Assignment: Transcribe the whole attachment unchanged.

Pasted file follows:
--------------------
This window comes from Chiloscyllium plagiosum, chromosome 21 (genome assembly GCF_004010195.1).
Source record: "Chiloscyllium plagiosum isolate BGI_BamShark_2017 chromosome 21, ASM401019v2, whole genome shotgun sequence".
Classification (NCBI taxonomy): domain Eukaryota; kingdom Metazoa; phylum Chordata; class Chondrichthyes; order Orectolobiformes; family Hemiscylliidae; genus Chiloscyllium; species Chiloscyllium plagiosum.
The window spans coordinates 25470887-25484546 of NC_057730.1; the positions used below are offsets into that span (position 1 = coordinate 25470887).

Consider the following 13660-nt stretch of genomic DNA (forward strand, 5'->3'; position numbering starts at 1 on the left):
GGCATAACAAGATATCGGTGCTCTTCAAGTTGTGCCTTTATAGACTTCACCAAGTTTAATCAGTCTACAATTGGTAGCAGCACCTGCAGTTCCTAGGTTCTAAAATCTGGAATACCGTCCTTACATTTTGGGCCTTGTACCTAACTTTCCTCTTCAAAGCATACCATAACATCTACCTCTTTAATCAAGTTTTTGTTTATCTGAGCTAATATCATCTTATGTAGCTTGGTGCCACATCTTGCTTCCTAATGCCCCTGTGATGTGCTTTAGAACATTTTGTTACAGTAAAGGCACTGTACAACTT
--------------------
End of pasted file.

This window comes from Chiloscyllium plagiosum, chromosome 21 (genome assembly GCF_004010195.1).
Source record: "Chiloscyllium plagiosum isolate BGI_BamShark_2017 chromosome 21, ASM401019v2, whole genome shotgun sequence".
Classification (NCBI taxonomy): domain Eukaryota; kingdom Metazoa; phylum Chordata; class Chondrichthyes; order Orectolobiformes; family Hemiscylliidae; genus Chiloscyllium; species Chiloscyllium plagiosum.
The window spans coordinates 25470887-25484546 of NC_057730.1; the positions used below are offsets into that span (position 1 = coordinate 25470887).

Consider the following 13660-nt stretch of genomic DNA (forward strand, 5'->3'; position numbering starts at 1 on the left):
GGCATAACAAGATATCGGTGCTCTTCAAGTTGTGCCTTTATAGACTTCACCAAGTTTAATCAGTCTACAATTGGTAGCAGCACCTGCAGTTCCTAGGTTCTAAAATCTGGAATACCGTCCTTACATTTTGGGCCTTGTACCTAACTTTCCTCTTCAAAGCATACCATAACATCTACCTCTTTAATCAAGTTTTTGTTTATCTGAGCTAATATCATCTTATGTAGCTTGGTGCCACATCTTGCTTCCTAATGCCCCTGTGATGTGCTTTAGAACATTTTGTTACAGTAAAGGCACTGTACAACTT